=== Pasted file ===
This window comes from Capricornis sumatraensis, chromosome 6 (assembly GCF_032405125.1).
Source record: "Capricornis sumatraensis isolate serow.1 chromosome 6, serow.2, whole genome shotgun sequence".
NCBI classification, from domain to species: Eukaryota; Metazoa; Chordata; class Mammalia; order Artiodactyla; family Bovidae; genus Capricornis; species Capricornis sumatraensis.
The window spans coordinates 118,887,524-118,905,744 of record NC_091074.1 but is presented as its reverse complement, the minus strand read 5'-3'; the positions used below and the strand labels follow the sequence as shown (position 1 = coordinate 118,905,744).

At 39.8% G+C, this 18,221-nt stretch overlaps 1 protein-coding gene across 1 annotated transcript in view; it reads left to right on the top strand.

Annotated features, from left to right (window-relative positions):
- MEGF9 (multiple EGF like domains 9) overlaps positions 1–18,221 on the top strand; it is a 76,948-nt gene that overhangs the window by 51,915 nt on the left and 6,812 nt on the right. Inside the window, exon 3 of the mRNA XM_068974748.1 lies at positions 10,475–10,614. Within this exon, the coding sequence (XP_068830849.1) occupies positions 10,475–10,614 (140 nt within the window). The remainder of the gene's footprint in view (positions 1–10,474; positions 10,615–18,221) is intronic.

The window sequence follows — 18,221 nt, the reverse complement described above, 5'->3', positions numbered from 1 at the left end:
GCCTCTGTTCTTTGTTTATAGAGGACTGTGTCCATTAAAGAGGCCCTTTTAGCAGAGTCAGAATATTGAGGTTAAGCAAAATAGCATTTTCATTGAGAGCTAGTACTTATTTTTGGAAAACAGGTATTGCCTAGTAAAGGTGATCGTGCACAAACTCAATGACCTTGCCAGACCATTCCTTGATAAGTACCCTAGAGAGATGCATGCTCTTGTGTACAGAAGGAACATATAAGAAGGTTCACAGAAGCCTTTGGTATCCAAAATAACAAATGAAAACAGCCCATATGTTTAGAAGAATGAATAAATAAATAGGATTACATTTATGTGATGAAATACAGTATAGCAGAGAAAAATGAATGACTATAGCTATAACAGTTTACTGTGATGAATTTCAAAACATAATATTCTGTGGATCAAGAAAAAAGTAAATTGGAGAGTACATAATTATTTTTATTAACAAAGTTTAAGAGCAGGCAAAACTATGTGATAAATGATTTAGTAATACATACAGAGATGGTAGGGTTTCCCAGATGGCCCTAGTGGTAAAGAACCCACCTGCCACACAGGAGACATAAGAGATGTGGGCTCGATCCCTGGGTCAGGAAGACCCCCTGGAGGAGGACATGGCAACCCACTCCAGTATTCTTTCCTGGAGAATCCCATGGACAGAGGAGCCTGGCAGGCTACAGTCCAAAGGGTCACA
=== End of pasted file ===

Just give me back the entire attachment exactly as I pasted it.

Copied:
This window comes from Capricornis sumatraensis, chromosome 6 (assembly GCF_032405125.1).
Source record: "Capricornis sumatraensis isolate serow.1 chromosome 6, serow.2, whole genome shotgun sequence".
NCBI classification, from domain to species: Eukaryota; Metazoa; Chordata; class Mammalia; order Artiodactyla; family Bovidae; genus Capricornis; species Capricornis sumatraensis.
The window spans coordinates 118,887,524-118,905,744 of record NC_091074.1 but is presented as its reverse complement, the minus strand read 5'-3'; the positions used below and the strand labels follow the sequence as shown (position 1 = coordinate 118,905,744).

At 39.8% G+C, this 18,221-nt stretch overlaps 1 protein-coding gene across 1 annotated transcript in view; it reads left to right on the top strand.

Annotated features, from left to right (window-relative positions):
- MEGF9 (multiple EGF like domains 9) overlaps positions 1–18,221 on the top strand; it is a 76,948-nt gene that overhangs the window by 51,915 nt on the left and 6,812 nt on the right. Inside the window, exon 3 of the mRNA XM_068974748.1 lies at positions 10,475–10,614. Within this exon, the coding sequence (XP_068830849.1) occupies positions 10,475–10,614 (140 nt within the window). The remainder of the gene's footprint in view (positions 1–10,474; positions 10,615–18,221) is intronic.

The window sequence follows — 18,221 nt, the reverse complement described above, 5'->3', positions numbered from 1 at the left end:
GCCTCTGTTCTTTGTTTATAGAGGACTGTGTCCATTAAAGAGGCCCTTTTAGCAGAGTCAGAATATTGAGGTTAAGCAAAATAGCATTTTCATTGAGAGCTAGTACTTATTTTTGGAAAACAGGTATTGCCTAGTAAAGGTGATCGTGCACAAACTCAATGACCTTGCCAGACCATTCCTTGATAAGTACCCTAGAGAGATGCATGCTCTTGTGTACAGAAGGAACATATAAGAAGGTTCACAGAAGCCTTTGGTATCCAAAATAACAAATGAAAACAGCCCATATGTTTAGAAGAATGAATAAATAAATAGGATTACATTTATGTGATGAAATACAGTATAGCAGAGAAAAATGAATGACTATAGCTATAACAGTTTACTGTGATGAATTTCAAAACATAATATTCTGTGGATCAAGAAAAAAGTAAATTGGAGAGTACATAATTATTTTTATTAACAAAGTTTAAGAGCAGGCAAAACTATGTGATAAATGATTTAGTAATACATACAGAGATGGTAGGGTTTCCCAGATGGCCCTAGTGGTAAAGAACCCACCTGCCACACAGGAGACATAAGAGATGTGGGCTCGATCCCTGGGTCAGGAAGACCCCCTGGAGGAGGACATGGCAACCCACTCCAGTATTCTTTCCTGGAGAATCCCATGGACAGAGGAGCCTGGCAGGCTACAGTCCAAAGGGTCACA